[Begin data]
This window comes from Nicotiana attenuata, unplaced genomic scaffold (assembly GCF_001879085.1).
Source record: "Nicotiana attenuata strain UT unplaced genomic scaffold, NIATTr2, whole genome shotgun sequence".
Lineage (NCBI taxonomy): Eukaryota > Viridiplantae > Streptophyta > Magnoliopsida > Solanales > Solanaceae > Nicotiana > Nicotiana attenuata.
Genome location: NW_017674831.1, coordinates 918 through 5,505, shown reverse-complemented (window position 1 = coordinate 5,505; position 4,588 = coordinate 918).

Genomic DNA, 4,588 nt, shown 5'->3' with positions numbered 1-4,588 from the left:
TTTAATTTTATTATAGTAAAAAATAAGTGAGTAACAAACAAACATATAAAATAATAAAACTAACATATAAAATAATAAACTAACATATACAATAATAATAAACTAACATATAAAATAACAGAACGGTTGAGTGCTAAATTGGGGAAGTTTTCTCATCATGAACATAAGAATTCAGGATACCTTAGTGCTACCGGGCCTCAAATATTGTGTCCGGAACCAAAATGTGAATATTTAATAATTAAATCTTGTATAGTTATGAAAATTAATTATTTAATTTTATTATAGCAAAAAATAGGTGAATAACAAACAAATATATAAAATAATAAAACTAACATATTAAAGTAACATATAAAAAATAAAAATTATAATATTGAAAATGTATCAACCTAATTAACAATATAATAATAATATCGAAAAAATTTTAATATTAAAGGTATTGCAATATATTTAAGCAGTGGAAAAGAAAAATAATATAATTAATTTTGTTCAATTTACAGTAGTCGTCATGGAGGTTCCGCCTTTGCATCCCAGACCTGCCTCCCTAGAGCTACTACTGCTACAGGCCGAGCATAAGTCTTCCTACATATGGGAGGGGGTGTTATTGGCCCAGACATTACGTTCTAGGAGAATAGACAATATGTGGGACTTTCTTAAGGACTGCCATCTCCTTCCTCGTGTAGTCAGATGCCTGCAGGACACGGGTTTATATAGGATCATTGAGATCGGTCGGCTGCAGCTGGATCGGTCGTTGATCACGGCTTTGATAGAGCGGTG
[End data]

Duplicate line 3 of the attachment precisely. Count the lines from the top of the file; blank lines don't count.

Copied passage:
Lineage (NCBI taxonomy): Eukaryota > Viridiplantae > Streptophyta > Magnoliopsida > Solanales > Solanaceae > Nicotiana > Nicotiana attenuata.